Be aware of the most common threats to your club

Gone are the days, where fire, flood and break-ins are the biggest worries you should have threatening your club. We all know the importance of insuring against these physical impacts, but threats from cyber attacks are becoming more comprehensive, more complex, and more difficult to spot.

We’ve already started talking about steps you can take to protect your club in articles here, here and here. And now you know how to protect yourself, we’re going to give you an insight into what the most common threats are, and how you can keep yourself aware of them:

Ransomware:

One of the most well known threats. Ransomware is designed to encrypt your files and data, blocking access until a sum of money is paid. To add pressure, these are often time limited with data deleted after the deadline has elapsed.

Businesses without data backups are particularly vulnerable as they cannot restore their data.

Research shows that Ransomware damages in 2018 cost over $8bn globally, according to Threatmatrix.

Think – what would you do if you lost access to all your data and couldn’t recover it? And what impact would it have on your business?

Social Engineering Type 1:

This form of social engineering is a way for cyber attackers to manipulate the behaviour of you or your staff through deception.

The most common types are:

  • Vishing – where contact is made by telephone pretending to be from a reputable institution (such as your bank), to trick you into revealing sensitive information.
  • Phishing – where contact is made by email, and the sender tries to get the victim to click on a malicious link.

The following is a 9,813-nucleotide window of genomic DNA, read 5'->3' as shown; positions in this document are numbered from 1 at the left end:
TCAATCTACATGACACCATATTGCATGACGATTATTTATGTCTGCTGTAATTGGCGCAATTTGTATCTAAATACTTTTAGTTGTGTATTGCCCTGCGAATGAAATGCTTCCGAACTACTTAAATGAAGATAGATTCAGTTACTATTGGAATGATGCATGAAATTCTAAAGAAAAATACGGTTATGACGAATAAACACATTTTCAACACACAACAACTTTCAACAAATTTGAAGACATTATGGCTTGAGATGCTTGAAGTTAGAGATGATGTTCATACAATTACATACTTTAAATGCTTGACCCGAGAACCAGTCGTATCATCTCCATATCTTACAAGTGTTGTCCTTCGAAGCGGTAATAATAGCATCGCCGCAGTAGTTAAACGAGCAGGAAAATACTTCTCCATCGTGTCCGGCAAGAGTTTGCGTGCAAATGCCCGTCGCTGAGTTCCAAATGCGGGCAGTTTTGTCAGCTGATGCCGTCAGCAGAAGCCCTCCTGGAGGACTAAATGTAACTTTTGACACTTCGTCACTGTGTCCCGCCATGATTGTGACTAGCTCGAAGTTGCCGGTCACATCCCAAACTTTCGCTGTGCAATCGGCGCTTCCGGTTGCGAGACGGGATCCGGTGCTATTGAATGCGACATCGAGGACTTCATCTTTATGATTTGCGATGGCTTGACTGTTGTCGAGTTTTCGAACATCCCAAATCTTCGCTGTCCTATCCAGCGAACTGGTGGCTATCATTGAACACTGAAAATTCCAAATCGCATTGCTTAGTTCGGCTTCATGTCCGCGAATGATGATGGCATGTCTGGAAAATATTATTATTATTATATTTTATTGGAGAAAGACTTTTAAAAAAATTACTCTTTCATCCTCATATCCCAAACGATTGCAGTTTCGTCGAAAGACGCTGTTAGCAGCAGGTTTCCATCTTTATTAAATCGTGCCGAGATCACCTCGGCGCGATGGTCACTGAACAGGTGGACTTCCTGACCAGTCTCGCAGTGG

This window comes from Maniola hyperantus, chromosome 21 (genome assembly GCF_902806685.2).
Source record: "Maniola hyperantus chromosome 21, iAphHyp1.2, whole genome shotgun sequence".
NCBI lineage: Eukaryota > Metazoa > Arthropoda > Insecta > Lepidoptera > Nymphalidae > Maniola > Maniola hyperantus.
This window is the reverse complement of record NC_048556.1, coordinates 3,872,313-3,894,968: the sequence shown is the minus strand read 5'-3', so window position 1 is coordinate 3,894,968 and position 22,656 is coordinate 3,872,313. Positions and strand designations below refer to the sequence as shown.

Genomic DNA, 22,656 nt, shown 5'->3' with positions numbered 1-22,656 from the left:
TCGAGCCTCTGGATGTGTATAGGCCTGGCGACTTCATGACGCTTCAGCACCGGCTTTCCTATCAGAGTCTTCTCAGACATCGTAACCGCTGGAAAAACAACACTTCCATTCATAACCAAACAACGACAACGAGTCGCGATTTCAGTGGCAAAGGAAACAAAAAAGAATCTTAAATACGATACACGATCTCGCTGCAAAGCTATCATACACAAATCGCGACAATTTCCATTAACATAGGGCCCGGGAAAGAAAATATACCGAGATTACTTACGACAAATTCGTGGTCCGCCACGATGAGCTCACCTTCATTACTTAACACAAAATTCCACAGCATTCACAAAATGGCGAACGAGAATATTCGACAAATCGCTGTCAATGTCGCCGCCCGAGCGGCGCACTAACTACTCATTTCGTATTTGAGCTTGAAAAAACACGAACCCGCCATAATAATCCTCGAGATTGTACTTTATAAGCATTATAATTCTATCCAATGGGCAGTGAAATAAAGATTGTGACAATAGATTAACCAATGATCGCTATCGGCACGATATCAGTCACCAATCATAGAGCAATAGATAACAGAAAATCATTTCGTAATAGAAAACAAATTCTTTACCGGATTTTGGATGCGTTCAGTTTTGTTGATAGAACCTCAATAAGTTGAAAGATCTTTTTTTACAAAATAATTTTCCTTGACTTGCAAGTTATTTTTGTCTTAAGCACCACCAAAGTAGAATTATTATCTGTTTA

• Malware & Ransomware – as mentioned above, these can download malicious software such as Trojans or viruses, and can be downloaded from phishing emails, illegal websites and ad banners. These threats sit quietly in the background, and spring into action to capture data when you access a banking website.
  • Smishing – one of the latest forms of threat, where contact is made by text message, again encouraging users to click on malicious links.

When these strike, don’t take things at face value. Make sure what your clicking on is legitimate, and don’t reveal any sensitive information unless you’re certain what you’re dealing with is genuine.

Social Engineering Type 2:

A physical threat, where attackers attempt to gain access to buildings, systems or data by exploiting human psychology. Even with the most sophisticated protection technology, processes and policies, a slip of individual concentration can put your business at risk.

From unknown people accessing your building, to found USB sticks containing damaging data, to emails sent mimicking internal staff. And these are just a few threatening scenarios.

This is by no means an exhaustive list, but it is a snapshot of the most common threats. And is something you should be vigilant against. Don’t let opportunistic attackers take advantage of complacency. Be aware. And protect your club.

And if you think you could be better protected, our team can talk you through steps you can take, and how to insure yourself against these threats should the worst happen. So speak to us and make sure you’re club is safe.

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Oliver Calvert

Oliver Calvert